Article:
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For anyone doing a magnetic survey, power lines are a nuisance. Normal alternating current (AC) lines can interfere with the electronics of magnetometers that are taken too close too them. But what about DC lines?

Forget about working anywhere near them!

Electricity is normally transmitted as AC, because transformers make it is easy to step the voltage up at the transmitting end and step it down at the receiving end. Sending electricity at high voltage is a good idea, because transmission losses are equal to the square of the current multiplied by resistance while the power transmitted is equal to the current multiplied by the voltage. So to send a given amount of power as efficiently as possible, it is sent at as high a voltage as possible.

This works well locally with AC, but very long transmission lines act as rather efficient aerials for 50 Hz or 60 Hz current. The resistive losses can be almost ignored, because it is the radiation losses that become important. When electric power is being sent from the Cahora Bassa dam in Mozambique to Johannesburg (a market much hungrier for electricity than anywhere in Mozambique itself), the up to 1920 MW of power is sent at 533 kilovolts, and there might still be 1800 Amps going down the lines. There are two of them, a kilometre apart, so that customers can still be supplied if there is a break in one.

In 2006 I had a job interpreting a series of high-resolution magnetic surveys flown over mineral exploration licenses in Mozambique. It was all fairly straightforward until the data from one block came in, and I thought that I had a banded iron formation to deal with. A closer examination made that look very improbable. Nothing in geology could be that regular, or that simple, and it was Google Earth that supplied the answer. The power-line corridors were just visible, if one looked very, very carefully. On the magnetic maps and profiles one didn’t have to look carefully at all.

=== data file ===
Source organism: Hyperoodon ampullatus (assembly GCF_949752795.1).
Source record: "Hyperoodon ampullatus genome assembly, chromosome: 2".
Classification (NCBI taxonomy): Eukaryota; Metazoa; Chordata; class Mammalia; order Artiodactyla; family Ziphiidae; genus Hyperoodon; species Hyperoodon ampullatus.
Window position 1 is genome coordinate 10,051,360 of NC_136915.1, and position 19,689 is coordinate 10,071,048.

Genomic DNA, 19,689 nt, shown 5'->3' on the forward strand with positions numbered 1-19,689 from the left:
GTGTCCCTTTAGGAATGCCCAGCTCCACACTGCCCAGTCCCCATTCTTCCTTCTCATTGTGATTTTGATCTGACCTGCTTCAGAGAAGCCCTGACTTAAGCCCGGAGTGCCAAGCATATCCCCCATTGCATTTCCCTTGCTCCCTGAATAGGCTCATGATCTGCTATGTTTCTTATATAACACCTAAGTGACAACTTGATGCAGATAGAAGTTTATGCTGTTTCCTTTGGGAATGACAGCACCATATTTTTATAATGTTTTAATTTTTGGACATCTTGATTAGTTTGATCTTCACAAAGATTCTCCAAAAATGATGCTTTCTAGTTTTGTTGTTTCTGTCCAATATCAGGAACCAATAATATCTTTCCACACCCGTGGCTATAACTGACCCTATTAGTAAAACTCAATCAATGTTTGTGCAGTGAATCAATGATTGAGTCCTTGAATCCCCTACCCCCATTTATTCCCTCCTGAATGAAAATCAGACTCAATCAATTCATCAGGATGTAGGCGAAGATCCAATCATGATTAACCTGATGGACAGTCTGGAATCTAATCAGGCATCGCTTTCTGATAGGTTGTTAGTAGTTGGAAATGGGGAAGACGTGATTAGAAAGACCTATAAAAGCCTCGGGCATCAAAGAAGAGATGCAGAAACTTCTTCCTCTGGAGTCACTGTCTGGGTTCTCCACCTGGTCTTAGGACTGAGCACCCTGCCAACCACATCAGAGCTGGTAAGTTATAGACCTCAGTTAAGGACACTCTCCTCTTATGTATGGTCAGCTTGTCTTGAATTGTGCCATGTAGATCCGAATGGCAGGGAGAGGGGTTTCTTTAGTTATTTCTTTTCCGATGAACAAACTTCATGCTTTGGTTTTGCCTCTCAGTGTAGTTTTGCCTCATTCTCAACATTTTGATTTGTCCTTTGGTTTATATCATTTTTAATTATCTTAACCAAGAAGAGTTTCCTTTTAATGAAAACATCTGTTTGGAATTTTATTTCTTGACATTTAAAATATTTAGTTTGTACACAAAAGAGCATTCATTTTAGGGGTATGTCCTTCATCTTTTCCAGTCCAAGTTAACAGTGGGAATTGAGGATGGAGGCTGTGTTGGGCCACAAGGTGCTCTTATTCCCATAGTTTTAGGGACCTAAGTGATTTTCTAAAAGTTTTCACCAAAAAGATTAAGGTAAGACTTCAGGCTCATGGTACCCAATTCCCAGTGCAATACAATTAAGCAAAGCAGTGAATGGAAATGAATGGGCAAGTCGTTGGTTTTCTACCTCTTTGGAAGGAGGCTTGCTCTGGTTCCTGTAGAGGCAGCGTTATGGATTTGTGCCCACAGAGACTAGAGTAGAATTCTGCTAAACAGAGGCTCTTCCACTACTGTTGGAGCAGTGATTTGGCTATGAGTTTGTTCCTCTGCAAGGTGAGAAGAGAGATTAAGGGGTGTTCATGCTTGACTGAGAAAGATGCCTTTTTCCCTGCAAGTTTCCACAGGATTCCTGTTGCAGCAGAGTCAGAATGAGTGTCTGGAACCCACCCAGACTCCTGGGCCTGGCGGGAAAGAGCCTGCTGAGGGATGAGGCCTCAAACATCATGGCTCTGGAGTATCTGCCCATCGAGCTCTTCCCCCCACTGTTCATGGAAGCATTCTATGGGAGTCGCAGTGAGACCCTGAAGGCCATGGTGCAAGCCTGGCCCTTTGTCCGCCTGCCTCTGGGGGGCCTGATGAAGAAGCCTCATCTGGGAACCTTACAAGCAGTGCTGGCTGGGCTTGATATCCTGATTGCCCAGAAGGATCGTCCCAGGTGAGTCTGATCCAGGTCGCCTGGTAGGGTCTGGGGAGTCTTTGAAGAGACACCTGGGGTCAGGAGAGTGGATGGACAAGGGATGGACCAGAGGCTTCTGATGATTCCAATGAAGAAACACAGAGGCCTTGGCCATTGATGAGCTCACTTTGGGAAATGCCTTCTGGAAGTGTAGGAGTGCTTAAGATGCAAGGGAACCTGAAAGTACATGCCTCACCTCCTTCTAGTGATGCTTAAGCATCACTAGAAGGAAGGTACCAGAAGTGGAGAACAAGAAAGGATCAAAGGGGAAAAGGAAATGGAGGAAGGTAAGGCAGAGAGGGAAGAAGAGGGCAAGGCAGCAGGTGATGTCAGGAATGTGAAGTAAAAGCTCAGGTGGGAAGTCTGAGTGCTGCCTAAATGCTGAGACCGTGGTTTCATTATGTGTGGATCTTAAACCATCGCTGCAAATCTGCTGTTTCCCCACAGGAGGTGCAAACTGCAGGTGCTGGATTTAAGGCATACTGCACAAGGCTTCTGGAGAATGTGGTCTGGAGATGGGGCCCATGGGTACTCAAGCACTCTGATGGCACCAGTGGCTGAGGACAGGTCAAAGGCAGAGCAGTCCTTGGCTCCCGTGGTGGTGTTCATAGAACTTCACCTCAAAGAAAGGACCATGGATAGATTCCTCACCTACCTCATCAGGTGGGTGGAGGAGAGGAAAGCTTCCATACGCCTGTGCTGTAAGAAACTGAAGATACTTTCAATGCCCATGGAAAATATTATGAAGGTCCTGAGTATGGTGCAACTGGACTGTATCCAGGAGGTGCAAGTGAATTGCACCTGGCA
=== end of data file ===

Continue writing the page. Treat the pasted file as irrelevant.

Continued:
There is an interesting back story to all this. The client was in the Middle East, the contractor was in Australia, and the data had gone a long and tortuous way from Mozambique to Wales without anyone en route commenting. Surely the field crew, at the very least, should have noticed, and asked the client what he wanted to do? The power lines should have been listed in the NOTAMS and in any case it was a low-level survey, with a nominal ground clearance of 40m, so they would have been very obvious. Indeed the pilots did give themselves a precautionary 10-20m of height when they went over them. And even if there was no QC man on site, the magnetometer operator would surely have noticed that something was amiss, yet it seems that no-one contacted the client.

Sadly, this was all too predictable, given the circumstances. The client was running out of cash, and payments to contractors and consultants, initially very prompt, were taking longer and longer to get through (eventually they stopped altogether). At the time this particular block was flown, client and contractor were barely on speaking terms, and if they did speak, it was not about the data. So the survey went ahead, just as if nothing untoward was happening!